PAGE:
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Cold War

The Cold War (1947-1991) was the open yet restricted rivalry that developed after World War II between groups of nations practicing different ideologies and political systems. On one side was the Soviet Union and its allies, often referred to as the Eastern bloc. On the other side were the United States and its allies, usually referred to as the Western bloc. The struggle was called the Cold War because it did not actually lead to direct fighting between the superpowers (a "hot" war) on a wide scale. The Cold War dominated U.S. and Soviet foreign policy from 1947 (when the term was first used) until the collapse of the Soviet Union in 1991.

The US Department of Defense defines the "Cold War Period" as being from September 2, 1945 to December 26, 1991.



The Cold War was characterized by extreme mutual distrust, suspicion, and misunderstandings by the United States, the Soviet Union, and the allies of each. At times, these conditions increased the likelihood of a third world war, which could easily have escalated to nuclear war. The United States accused the Soviet Union of seeking to expand its version of communism throughout the world. The Soviet Union, meanwhile, charged the United States with practicing imperialism (often referred to as "Dollar Imperialism") and attempting to stop revolutionary activity in other countries.

The Cold War is usually considered to have occurred approximately from the end of World War II until the breakup of the Soviet Union in the early 1990s. The Korean War, the Vietnam War and the Soviet invasion of Afghanistan were some of the occasions when the tension between those two ideologies took the form of an armed conflict, but much of it was conducted by or against surrogates and through spies and traitors who were working undercover. In those conflicts, the major powers operated in good part by arming or funding surrogates, a development that lessened direct impact on the populations of the major powers.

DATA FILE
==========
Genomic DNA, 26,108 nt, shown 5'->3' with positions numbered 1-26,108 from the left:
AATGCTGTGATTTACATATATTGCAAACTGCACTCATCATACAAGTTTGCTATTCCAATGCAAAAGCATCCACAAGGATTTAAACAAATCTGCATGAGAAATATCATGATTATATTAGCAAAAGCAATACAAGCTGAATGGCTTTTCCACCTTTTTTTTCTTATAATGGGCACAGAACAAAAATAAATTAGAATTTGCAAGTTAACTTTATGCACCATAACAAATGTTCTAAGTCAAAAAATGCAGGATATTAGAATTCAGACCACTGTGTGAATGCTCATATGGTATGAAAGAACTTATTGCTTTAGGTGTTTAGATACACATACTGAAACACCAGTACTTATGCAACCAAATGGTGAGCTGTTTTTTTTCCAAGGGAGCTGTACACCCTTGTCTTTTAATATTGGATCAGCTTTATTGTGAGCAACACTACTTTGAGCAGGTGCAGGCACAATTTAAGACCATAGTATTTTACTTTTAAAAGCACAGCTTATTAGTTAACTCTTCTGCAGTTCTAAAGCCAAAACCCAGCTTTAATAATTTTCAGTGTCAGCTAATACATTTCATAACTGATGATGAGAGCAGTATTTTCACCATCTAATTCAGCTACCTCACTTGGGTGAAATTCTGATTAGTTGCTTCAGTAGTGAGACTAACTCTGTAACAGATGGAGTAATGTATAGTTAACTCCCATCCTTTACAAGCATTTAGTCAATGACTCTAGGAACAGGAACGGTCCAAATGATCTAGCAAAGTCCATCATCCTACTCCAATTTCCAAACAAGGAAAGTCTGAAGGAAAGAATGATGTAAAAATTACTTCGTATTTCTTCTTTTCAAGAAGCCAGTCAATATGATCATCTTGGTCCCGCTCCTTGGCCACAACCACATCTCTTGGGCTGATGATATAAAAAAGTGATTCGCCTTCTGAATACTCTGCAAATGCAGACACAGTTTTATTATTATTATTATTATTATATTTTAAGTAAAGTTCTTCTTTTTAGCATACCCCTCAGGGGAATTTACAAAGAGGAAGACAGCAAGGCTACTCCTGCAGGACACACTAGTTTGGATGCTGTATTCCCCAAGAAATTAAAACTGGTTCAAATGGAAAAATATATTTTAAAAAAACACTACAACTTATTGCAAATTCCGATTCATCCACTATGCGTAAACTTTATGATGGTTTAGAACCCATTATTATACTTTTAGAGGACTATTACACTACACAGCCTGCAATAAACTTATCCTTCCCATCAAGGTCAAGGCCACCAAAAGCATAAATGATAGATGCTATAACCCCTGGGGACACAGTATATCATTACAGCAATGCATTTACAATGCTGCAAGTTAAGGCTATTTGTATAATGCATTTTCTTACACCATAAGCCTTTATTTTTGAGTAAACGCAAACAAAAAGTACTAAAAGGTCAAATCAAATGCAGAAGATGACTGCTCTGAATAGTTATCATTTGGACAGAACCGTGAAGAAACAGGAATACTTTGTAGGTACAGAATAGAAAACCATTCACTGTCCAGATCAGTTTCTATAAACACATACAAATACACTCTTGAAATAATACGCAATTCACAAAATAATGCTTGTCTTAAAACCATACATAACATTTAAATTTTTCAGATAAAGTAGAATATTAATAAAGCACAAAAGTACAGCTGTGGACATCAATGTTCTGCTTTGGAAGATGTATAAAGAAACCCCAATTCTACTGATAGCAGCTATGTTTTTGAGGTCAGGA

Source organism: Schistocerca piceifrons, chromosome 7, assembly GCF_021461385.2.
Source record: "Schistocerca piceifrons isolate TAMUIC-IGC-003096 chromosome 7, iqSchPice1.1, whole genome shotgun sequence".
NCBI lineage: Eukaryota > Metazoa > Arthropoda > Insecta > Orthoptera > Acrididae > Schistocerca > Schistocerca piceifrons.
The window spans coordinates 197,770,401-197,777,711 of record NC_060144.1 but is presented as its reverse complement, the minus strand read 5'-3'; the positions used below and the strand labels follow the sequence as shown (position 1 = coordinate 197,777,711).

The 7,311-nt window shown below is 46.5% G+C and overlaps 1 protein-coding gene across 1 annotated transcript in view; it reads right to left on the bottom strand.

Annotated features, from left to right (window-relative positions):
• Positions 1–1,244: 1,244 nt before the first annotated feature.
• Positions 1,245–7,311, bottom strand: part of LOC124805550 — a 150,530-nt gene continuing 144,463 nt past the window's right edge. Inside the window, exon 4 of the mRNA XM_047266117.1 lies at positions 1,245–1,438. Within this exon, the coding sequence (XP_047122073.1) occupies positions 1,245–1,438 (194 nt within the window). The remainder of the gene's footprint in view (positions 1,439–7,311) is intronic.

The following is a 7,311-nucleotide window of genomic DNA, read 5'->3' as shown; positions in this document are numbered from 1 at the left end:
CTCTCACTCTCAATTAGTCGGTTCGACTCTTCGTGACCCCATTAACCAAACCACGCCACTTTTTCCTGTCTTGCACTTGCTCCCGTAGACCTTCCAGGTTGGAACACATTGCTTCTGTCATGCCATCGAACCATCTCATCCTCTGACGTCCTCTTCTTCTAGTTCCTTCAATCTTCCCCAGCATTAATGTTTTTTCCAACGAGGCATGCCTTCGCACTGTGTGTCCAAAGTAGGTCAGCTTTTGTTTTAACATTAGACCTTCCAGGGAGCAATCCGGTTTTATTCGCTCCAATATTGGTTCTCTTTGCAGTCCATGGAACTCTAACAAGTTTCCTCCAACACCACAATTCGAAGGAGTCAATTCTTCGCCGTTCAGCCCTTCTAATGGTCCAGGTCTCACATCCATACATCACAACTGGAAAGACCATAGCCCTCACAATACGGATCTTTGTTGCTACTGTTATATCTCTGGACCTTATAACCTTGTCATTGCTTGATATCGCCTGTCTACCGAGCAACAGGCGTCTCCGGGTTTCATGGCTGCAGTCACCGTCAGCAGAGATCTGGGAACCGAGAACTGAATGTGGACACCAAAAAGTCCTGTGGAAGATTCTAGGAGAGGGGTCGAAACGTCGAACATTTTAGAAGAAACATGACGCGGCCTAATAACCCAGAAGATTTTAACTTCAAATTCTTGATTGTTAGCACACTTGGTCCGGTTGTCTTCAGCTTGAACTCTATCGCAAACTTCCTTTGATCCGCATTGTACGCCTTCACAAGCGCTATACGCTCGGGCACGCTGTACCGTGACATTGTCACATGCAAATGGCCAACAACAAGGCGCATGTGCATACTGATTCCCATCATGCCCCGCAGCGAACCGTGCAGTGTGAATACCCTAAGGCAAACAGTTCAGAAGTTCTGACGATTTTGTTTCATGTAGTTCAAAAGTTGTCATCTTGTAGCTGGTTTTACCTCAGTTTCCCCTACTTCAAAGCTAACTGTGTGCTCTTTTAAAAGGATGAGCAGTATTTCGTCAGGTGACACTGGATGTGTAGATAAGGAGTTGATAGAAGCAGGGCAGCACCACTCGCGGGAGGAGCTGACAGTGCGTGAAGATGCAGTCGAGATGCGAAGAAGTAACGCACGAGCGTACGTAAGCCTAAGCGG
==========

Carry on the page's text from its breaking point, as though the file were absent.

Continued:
The major world powers never entered into direct armed conflict against each other, but the Cuban missile crisis in 1962 was the occasion when the Cold War was the closest to escalating into a hot one.

In the 1970s, the Cold War gave way to détente and a more complicated pattern of international relations in which the world was no longer clearly split into two clearly opposed blocs. Less powerful countries had more room to assert their independence, and the two superpowers were partially able to recognize their common interest in trying to check the further spread and proliferation of nuclear weapons (see SALT I, SALT II, Anti-Ballistic Missile Treaty). U.S.-Soviet relations would deteriorate once again in the late 1970s and early 1980s, but improved as the Eastern bloc started to unravel in the late 1980s. With the collapse of the Soviet Union in 1991, Russia lost the superpower status that it had won in World War II.

One major hotspot of conflict was Germany, particularly the city of Berlin. Arguably, the most vivid symbol of the Cold War was the Berlin Wall. The Wall isolated West Berlin (the portion of the city controlled by West Germany and the Allies) from East Berlin and the territory of East Germany, which completely surrounded it.

Another major feature of the cold war was the arms race between the Soviet Union and NATO, especially the United States but also the United Kingdom, France, West Germany, and several other European powers. This race took place in a great many technological and military fields and resulted in enormous leaps in the state of the art. Particularly revolutionary advances were made in the field of rocketry and led to the space race. (Most or all of the rockets used to launch humans and satellites and to get to the Moon were originally military designs.)